Trinh: … and so I put everything together and it looks good, I was pleased, and then Robert emailed me, he asked for a picture for the advertising of this talk. I said oh my god, I haven’t finished it, but Robert insisted it’s important to send, so I was wondering: should I send this unfinished, or should I send that? So I took all the spikes out and took this picture and sent it to Robert. And that’s when I realised one more thing – if you notice the top, the top there, I could move the whole structure up to fill up the core structure. In Paris I did not find the right materials so when I made a few mistakes I couldn’t build the inner structure of the shape, so I had to fake it with some foam core and it held itself quite well, until I start I start putting the spikes in and they stopped there and so I could not raise it up to the top. Now, and by the way, this is my studio at the Cité des Arts. And here, I used a wide-lens camera to make it look fabulous.
Trinh: Anyway, that’s all I have [laughs]. Oh, by the way, through the window, when you look out you will see Notre Dame and you look down, you see the same. OK, so after finding out I would not be able to get the material to complete the structure in Paris, I decided to take it down, and here, this is what it looks like when you take the thing apart. It’s not too bad, I’ll show you the next one. So this is the main thing. Without this core shape, the structure will not form properly … and that’s what I’m doing at the moment. And the good news is the day I arrived here, Monash University informed me that they got two toys for me – they bought two new laser cutters. And so I went straight to the training session, and I’m waiting for this presentation to finish and I will go there and I will cut all of these bends and you will see the big, big paper sculpture in two weeks.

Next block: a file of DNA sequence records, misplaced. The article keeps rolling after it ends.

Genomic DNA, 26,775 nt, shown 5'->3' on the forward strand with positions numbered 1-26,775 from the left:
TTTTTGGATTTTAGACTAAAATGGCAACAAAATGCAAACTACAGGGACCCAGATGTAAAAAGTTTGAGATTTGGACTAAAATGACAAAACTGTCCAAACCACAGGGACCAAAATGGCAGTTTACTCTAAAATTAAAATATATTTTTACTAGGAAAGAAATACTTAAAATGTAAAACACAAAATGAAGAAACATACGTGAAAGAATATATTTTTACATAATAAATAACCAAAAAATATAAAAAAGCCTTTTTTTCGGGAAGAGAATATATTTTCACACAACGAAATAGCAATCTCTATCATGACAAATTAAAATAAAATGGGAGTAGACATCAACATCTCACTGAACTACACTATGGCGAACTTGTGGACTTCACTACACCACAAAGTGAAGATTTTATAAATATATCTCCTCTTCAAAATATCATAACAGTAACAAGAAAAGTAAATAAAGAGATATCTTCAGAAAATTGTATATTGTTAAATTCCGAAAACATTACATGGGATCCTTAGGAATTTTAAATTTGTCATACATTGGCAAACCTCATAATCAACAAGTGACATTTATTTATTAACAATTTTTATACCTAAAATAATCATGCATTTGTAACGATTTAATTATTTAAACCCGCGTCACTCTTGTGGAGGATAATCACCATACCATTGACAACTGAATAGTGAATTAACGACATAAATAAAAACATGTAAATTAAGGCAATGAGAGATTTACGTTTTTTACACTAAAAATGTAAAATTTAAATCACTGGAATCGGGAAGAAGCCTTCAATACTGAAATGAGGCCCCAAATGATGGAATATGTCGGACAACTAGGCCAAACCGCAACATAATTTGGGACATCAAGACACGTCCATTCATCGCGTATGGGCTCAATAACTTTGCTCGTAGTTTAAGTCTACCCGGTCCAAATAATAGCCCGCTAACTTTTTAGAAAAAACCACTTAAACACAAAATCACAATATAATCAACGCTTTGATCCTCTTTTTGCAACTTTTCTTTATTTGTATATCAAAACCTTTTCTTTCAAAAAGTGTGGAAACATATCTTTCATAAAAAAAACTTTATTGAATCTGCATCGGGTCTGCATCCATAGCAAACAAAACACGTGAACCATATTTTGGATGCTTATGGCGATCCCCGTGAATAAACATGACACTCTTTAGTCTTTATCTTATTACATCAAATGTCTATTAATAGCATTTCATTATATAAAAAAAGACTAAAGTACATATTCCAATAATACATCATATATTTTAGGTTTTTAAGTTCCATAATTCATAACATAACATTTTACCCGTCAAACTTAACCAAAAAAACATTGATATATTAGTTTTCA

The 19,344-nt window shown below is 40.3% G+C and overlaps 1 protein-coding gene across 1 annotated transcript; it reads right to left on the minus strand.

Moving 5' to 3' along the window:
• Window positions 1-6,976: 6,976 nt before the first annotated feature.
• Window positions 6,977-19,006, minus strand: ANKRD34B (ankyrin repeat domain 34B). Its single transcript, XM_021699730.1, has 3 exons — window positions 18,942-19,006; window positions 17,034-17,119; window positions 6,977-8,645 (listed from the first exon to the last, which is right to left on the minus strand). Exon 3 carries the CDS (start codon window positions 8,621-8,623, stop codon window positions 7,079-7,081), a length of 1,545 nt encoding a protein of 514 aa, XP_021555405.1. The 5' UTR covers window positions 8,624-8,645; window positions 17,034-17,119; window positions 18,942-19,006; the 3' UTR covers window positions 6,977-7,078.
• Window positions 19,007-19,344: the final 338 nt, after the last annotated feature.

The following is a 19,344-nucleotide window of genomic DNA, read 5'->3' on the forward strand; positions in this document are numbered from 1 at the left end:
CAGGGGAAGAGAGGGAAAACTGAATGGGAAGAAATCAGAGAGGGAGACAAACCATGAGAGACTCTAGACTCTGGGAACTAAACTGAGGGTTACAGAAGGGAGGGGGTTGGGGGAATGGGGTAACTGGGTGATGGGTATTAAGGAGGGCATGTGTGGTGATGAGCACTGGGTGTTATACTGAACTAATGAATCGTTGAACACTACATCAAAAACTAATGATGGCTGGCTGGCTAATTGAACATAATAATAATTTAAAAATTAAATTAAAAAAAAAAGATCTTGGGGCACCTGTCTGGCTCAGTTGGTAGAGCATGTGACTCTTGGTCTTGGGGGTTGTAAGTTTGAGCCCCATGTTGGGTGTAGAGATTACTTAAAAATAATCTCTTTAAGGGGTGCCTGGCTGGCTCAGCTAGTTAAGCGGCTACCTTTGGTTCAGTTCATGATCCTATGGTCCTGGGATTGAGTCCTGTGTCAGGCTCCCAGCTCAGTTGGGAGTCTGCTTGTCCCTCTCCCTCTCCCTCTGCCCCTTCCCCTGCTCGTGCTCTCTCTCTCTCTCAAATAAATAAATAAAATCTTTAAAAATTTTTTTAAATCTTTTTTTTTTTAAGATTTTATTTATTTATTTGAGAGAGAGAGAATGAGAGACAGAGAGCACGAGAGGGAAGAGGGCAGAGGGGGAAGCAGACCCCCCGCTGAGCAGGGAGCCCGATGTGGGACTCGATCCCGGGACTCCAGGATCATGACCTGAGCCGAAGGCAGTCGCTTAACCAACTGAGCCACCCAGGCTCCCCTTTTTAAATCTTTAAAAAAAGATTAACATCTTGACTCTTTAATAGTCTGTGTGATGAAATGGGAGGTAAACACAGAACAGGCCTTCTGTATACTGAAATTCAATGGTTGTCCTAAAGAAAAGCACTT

And so, after I pack and I put my banksia in a box, I decided: time to travel. So I travelled to London to see the ‘gherkin’. Before I left Melbourne to undertake the residency at the Cité des Arts, many people mentioned the gherkin, they said that my prototype objects in my office look like the gherkin and I’ve got no idea what they’re talking about. So here, this is mine and that, that’s the gherkin.
Trinh: The cousin, I can tell, OK. I even found a cake in the shape of a gherkin
Trinh: And by the way, the day I came to London, it was quite a traumatic day – I took the train, so I got to St Pancras Station and my friend met me there and he told me, ‘no, we can’t go home, there was a bomb next to the studio’; and so I said, ‘what kind of bomb?’ and he said, ‘a serious one, about 1000 kilos, one of the biggest ones they ever found in the past 30 years’. And it’s a Second World War bomb and so I said, ‘are you serious?’ And he said ‘yes, the police told me not to come home until they explode it’. So my friend got excited, he kept ringing the police, ‘can we go home now?’ And they said ‘no, don’t come home’, so I dragged my luggage and my friend and I went to see all the exhibitions in London and that’s where I saw the Skin + Bones exhibition, and I learned a few things.